- Doug Smith
Housing: What can Worthington’s infrastructure handle?
Recently an engaged resident spoke to Council about population density in other central Ohio cities compared to Worthington. The calculations were done by taking the total city population and dividing the number of acres in each city. Worthington has a population density of approximately 4.2/acre.
This is compared to the following:
Upper Arlington 5.6
Grandview Heights 9.9
Worthington has approximately 6,000 housing units, equating to approximately 2.5 to 3 people per average unit/home.
The general discussion related to the concept that Worthington is less dense than most area communities. This point brings up the question of if Worthington should strive to add more housing to accommodate higher density population.
Let’s explore this thought for a moment by doing some math in a few different scenarios.
To be consistent with Columbus population density, Worthington would need a 52% increase in population (est. 7,000 additional residents), or an additional 2,300 housing units.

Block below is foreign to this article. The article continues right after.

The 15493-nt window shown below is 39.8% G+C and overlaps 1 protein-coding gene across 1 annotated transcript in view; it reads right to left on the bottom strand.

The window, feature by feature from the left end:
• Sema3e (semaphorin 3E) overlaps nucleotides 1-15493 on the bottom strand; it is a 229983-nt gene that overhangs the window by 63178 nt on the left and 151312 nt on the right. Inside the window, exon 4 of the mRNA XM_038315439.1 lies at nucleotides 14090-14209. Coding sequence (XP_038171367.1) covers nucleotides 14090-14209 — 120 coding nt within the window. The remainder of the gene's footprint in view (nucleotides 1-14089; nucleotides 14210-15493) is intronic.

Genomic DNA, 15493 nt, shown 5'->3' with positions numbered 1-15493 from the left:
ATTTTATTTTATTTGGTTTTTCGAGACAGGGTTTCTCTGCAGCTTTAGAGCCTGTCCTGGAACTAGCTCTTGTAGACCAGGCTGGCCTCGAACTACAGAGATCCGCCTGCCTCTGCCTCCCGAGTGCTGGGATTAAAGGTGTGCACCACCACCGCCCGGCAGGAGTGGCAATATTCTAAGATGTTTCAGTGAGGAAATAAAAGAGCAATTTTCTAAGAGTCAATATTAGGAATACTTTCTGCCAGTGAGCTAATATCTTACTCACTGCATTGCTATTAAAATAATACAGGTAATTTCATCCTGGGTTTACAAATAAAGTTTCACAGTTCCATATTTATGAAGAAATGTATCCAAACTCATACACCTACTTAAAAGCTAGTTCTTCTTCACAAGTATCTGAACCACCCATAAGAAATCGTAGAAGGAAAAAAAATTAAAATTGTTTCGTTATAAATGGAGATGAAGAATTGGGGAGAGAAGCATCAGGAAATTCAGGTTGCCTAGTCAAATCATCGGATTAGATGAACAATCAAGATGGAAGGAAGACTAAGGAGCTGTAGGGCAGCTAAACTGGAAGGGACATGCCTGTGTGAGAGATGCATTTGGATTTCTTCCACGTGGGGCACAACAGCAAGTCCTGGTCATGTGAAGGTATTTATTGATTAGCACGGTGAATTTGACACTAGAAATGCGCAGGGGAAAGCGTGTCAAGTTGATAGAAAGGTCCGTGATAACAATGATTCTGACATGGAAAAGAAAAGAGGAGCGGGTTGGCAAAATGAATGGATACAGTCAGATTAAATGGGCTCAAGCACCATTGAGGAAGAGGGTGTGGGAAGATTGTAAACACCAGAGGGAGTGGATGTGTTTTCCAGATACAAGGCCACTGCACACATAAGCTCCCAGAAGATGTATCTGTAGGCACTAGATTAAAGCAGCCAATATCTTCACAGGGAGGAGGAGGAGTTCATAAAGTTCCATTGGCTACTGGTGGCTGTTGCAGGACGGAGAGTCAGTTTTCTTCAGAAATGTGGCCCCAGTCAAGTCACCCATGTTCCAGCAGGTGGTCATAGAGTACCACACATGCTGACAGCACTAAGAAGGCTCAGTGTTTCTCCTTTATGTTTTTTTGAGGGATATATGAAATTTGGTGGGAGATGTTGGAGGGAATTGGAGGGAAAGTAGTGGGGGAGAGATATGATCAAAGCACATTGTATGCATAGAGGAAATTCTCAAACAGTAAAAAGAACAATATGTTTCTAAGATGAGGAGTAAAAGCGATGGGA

To be consistent with Bexley’s density, Worthington would need a 110% increase in population (est. 15,000 additional residents), or an additional 6,500 housing units.
So, what can our infrastructure handle?
These population increases would impact literally every neighborhood in the city. A decade ago, I asked the city engineer at the time what additional capacity our infrastructure can handle. Whereas there is no true account of the number, he suspected about a 10% increase in housing units would be comfortable without changing too much infrastructure.
In this context, infrastructure includes roads, sewage lines, water lines, and storm water systems.
With a 10% increase, the total additional housing would be approximately 600 units. These 600 units could be spread out throughout the city on quasi-identified hot sites conducive to development.
When developed harmoniously into existing neighborhoods throughout the city, 600 units could be a viable way to add housing in Worthington. As long as each development is appropriately dense and not too concentrated or impactful to its neighborhood, this could be the right direction.
I am curious to know what you think about this concept. Please share your thoughts.